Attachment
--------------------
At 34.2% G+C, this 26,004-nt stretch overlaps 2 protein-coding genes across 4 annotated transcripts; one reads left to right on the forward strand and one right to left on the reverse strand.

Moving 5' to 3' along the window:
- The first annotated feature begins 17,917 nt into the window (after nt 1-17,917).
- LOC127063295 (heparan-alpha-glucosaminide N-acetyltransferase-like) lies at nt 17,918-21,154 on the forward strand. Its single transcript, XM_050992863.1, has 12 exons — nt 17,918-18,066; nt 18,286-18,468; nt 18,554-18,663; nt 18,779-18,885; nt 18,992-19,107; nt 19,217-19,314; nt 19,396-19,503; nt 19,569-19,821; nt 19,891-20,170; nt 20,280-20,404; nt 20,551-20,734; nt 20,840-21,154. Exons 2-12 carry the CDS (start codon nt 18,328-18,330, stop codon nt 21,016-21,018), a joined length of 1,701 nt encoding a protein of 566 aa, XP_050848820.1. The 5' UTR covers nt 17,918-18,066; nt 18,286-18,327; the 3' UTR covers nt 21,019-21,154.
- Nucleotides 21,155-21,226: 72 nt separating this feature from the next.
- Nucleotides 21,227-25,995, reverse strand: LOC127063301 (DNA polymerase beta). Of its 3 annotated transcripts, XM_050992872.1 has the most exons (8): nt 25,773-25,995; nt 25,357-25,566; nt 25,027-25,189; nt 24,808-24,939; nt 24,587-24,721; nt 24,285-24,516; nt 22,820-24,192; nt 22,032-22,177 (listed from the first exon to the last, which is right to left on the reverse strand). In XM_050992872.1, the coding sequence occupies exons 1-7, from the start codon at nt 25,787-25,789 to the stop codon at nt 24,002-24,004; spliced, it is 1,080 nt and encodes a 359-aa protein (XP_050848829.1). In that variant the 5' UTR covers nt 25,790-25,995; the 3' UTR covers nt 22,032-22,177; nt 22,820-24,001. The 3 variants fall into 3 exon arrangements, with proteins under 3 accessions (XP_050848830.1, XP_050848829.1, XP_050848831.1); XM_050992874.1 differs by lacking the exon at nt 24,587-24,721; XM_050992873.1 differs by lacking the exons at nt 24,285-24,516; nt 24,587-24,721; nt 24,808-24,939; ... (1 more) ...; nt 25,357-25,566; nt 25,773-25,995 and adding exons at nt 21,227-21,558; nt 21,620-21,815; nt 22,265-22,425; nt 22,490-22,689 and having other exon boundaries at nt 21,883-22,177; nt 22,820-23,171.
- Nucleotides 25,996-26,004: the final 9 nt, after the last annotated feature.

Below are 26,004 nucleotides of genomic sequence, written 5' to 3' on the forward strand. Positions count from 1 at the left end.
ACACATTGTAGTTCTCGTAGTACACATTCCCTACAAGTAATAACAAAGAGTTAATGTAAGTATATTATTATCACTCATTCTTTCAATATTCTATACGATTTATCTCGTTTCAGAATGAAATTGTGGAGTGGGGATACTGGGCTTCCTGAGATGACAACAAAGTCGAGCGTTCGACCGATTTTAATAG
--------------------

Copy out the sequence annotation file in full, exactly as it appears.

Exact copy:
At 34.2% G+C, this 26,004-nt stretch overlaps 2 protein-coding genes across 4 annotated transcripts; one reads left to right on the forward strand and one right to left on the reverse strand.

Moving 5' to 3' along the window:
- The first annotated feature begins 17,917 nt into the window (after nt 1-17,917).
- LOC127063295 (heparan-alpha-glucosaminide N-acetyltransferase-like) lies at nt 17,918-21,154 on the forward strand. Its single transcript, XM_050992863.1, has 12 exons — nt 17,918-18,066; nt 18,286-18,468; nt 18,554-18,663; nt 18,779-18,885; nt 18,992-19,107; nt 19,217-19,314; nt 19,396-19,503; nt 19,569-19,821; nt 19,891-20,170; nt 20,280-20,404; nt 20,551-20,734; nt 20,840-21,154. Exons 2-12 carry the CDS (start codon nt 18,328-18,330, stop codon nt 21,016-21,018), a joined length of 1,701 nt encoding a protein of 566 aa, XP_050848820.1. The 5' UTR covers nt 17,918-18,066; nt 18,286-18,327; the 3' UTR covers nt 21,019-21,154.
- Nucleotides 21,155-21,226: 72 nt separating this feature from the next.
- Nucleotides 21,227-25,995, reverse strand: LOC127063301 (DNA polymerase beta). Of its 3 annotated transcripts, XM_050992872.1 has the most exons (8): nt 25,773-25,995; nt 25,357-25,566; nt 25,027-25,189; nt 24,808-24,939; nt 24,587-24,721; nt 24,285-24,516; nt 22,820-24,192; nt 22,032-22,177 (listed from the first exon to the last, which is right to left on the reverse strand). In XM_050992872.1, the coding sequence occupies exons 1-7, from the start codon at nt 25,787-25,789 to the stop codon at nt 24,002-24,004; spliced, it is 1,080 nt and encodes a 359-aa protein (XP_050848829.1). In that variant the 5' UTR covers nt 25,790-25,995; the 3' UTR covers nt 22,032-22,177; nt 22,820-24,001. The 3 variants fall into 3 exon arrangements, with proteins under 3 accessions (XP_050848830.1, XP_050848829.1, XP_050848831.1); XM_050992874.1 differs by lacking the exon at nt 24,587-24,721; XM_050992873.1 differs by lacking the exons at nt 24,285-24,516; nt 24,587-24,721; nt 24,808-24,939; ... (1 more) ...; nt 25,357-25,566; nt 25,773-25,995 and adding exons at nt 21,227-21,558; nt 21,620-21,815; nt 22,265-22,425; nt 22,490-22,689 and having other exon boundaries at nt 21,883-22,177; nt 22,820-23,171.
- Nucleotides 25,996-26,004: the final 9 nt, after the last annotated feature.

Below are 26,004 nucleotides of genomic sequence, written 5' to 3' on the forward strand. Positions count from 1 at the left end.
ACACATTGTAGTTCTCGTAGTACACATTCCCTACAAGTAATAACAAAGAGTTAATGTAAGTATATTATTATCACTCATTCTTTCAATATTCTATACGATTTATCTCGTTTCAGAATGAAATTGTGGAGTGGGGATACTGGGCTTCCTGAGATGACAACAAAGTCGAGCGTTCGACCGATTTTAATAG